South Bend may limit 'free' 911 calls for police

People who dial 911 in South Bend could be charged a $250 fee if they do it too much.

So what is ‘too much?’

Some are quick to point to the situation last year at the Courtyard Place Apartments at Jefferson Blvd. and 26th Street. In 2012, police were called to the complex a total of 526 times—that’s an average of 43 times a month. The Courtyard calls carried an estimated cost to taxpayers of $131,000.

“There is an issue of landlords are, you know, they’re collecting the rent, they have people move in and they’re not really responsible for their tenants and the actions of their tenants,” said South Bend Common Council Rep. Tim Scott, (D) First District. “All too often, we use our police department as basically property management.”

Scott has filed a proposed ordinance before the council that would place a limit on the number of emergency calls that could be made ‘for free.’
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“Basically says if you have five calls to the police department that are not related to safety or emergency or crime, that are just kind of nuisance calls, if you have five of those within 60 days you could potentially go on a chronic nuisance list,” said Councilman Scott. “It allows the city to come back and say, ‘hey, our taxpayer dollars aren’t going to manage your property.”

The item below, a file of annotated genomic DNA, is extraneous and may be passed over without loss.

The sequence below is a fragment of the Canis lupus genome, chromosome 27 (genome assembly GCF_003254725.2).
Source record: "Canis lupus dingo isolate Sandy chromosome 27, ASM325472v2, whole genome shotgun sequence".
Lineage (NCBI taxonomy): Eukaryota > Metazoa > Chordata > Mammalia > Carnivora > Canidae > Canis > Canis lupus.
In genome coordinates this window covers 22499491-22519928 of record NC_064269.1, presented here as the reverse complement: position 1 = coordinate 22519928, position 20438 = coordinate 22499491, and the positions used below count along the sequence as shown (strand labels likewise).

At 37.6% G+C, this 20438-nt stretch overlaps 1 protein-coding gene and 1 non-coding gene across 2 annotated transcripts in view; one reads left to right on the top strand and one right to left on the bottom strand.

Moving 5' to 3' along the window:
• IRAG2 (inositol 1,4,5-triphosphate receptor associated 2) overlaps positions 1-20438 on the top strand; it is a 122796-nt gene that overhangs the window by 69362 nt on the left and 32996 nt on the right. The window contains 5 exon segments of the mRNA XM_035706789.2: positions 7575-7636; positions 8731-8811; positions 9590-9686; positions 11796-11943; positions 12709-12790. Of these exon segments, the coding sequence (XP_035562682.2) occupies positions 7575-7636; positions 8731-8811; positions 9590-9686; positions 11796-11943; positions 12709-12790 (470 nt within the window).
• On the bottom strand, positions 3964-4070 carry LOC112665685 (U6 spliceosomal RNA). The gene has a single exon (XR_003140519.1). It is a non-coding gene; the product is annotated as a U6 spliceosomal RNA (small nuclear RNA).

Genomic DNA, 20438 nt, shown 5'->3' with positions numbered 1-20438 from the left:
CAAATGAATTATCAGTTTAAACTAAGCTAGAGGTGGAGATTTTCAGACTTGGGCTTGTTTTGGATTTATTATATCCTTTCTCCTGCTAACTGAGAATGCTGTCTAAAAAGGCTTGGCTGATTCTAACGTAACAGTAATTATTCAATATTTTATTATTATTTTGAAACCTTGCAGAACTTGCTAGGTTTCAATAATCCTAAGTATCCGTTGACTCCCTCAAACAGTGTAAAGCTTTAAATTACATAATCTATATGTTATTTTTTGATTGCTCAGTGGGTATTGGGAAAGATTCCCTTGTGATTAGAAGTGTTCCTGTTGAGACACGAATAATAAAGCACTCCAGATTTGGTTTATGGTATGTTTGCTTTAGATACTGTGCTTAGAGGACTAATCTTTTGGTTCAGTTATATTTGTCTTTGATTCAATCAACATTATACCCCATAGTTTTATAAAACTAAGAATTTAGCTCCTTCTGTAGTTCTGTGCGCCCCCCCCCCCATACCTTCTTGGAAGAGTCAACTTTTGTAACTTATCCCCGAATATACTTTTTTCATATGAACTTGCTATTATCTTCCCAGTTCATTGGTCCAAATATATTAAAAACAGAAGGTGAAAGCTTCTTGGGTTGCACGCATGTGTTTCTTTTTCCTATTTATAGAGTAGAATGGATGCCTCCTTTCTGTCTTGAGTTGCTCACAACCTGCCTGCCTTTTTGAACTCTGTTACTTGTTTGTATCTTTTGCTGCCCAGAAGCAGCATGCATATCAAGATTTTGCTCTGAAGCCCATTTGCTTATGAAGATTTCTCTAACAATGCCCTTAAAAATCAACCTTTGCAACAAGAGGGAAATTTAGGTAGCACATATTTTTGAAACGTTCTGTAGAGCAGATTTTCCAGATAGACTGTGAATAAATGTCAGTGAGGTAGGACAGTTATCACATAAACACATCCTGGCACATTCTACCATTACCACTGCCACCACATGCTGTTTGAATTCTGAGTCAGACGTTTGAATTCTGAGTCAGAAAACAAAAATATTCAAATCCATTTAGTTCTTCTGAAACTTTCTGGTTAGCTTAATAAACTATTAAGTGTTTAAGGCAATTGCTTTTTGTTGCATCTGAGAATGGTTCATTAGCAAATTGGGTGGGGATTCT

If someone on that ‘list’ called police again, the city could send a bill of $250 to cover the cost of the response.

Councilman Scott says the measure is designed to punish only those who summon the police for nuisance type things like, “arguments, loud music, whatever.”

As written, the ordinance simply states that calls won’t be counted against someone when the occupant of the property is the victim of a crime.

“So if you look at the fire department you pull a fire alarm and there’s no fire, there is a penalty to that, there really isn’t on the police side,” said Councilman Scott.

While making too many calls to the police department is bad, some argue there is one thing that’s worse—making too few calls to the cops. “So there needs to be a lot of education out there on what this actually means so that people don’t resort to enforcing the law themselves, don’t feel guilty about calling the police,” said Attorney Peter J. Agostino. “I think having police available to intervene in civil matters from time to time helps keep things at a peaceful level instead of escalating into some kind of violence.”

The measure is on track for a public hearing and final vote at the council meeting slated for March 25th.

The Chronic Problem Property Ordinance also makes code enforcement compliance letters part of the equation. For instance, a property that receives five compliance letters in 60 days could be classified as a Chronic Problem Property, as could a property that received a combination of letters and “valid” 911 calls that totaled five.


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